About four miles northeast of the Arneal place, Robert Nesladek was watching the twister from his walkout basement on Foothill Road. The house, built just two years earlier, offered a panoramic view of the Platte valley from Fremont to Schuyler.

On this evening, the normally serene valley vista gave Nesladek a clear view of the funnel carving its path of destruction toward him.

With the 16-foot telephone cord stretched to the max, he was giving reports to the weather bureau as he peered across the valley. As the twister left the Arneals, it appeared to head straight for Nesladek. With the tornado bearing down on his home, he told the weather bureau he had to hang up.

Then the tornado made a turn due north, and Nesladek was able to breath a sigh of relief since it looked like his house would be spared. He watched the funnel as it approached Foothill Road about a half mile straight west of his house.

Then suddenly, with the funnel about 50 yards from Foothill Road, the threat was gone.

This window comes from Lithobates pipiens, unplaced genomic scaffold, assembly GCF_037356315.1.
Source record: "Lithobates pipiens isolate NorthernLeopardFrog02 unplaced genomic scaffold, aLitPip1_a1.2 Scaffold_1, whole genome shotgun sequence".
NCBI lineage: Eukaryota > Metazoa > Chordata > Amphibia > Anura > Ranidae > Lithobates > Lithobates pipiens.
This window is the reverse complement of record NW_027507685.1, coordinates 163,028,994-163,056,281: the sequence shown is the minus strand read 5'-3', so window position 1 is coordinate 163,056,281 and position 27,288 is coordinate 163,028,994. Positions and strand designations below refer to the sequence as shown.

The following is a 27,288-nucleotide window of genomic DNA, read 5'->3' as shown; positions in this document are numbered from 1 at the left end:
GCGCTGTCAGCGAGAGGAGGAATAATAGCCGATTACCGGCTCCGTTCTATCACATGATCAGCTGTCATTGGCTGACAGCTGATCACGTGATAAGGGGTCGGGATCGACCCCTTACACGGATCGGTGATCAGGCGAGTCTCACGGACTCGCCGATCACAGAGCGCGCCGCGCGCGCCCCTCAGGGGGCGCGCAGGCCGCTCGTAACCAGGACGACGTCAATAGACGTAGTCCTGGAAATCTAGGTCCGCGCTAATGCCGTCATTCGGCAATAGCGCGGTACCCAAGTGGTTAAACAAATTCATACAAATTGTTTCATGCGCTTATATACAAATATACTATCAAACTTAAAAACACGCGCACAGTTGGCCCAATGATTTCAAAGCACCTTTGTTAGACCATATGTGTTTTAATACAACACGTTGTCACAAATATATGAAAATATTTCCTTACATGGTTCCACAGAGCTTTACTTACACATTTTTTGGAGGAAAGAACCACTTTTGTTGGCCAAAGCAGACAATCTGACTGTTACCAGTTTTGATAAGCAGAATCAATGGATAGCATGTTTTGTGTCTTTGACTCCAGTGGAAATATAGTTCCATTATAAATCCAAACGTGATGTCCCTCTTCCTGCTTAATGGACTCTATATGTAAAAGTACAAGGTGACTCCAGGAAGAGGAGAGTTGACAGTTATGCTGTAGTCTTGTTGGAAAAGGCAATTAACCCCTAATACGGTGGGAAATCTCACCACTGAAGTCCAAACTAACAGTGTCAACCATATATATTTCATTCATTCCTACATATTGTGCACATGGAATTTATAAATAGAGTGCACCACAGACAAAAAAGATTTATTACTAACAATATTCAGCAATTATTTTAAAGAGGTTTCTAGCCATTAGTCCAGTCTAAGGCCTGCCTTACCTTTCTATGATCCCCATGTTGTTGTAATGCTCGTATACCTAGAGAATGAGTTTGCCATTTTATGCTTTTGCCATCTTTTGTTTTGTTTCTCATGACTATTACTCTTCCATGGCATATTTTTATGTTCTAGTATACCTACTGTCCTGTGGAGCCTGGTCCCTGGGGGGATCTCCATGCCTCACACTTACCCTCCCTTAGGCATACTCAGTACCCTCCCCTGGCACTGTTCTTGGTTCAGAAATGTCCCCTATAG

“The top third went up into the cloud and the bottom third dropped to the ground, and phhht, that was it,” Nesladek said.

The tornado of 1980 was over.

CLEAN UP

However, the work was just beginning.

After a nerve wracking 10 to 15 minutes, Jim Arneal emerged from his basement.

Maxine, still in the basement behind her husband, heard him utter a single four-letter expletive.

Irrigation pipe thrown about by the 1980 tornadoThe Arneal's irrigation pipe were tossed like toothpicks by the tornado and tangled into trees.

Trees that used to be in the front yard were now in the back yard. The few trees that were still standing had irrigation pipe and strips of metal twisted in their branches like bows. To Maxine’s surprise, the house was still standing. However, it was the only building to survive among the 16 structures that had stood on the farmstead just minuets earlier.

“We were numb,” Maxine Arneal said. “We were just numb. I was thankful we were alive, really.”

Before the Arneals were able to fully take stock of the situation, neighbors and friends had already begun to arrive.

A mile to the southwest, Mark Johnson arrived at his parents house. Grain bins on the farm were destroyed. The roof of the chicken house was gone, and the barn had been twisted off its foundation. Trees were scattered everywhere.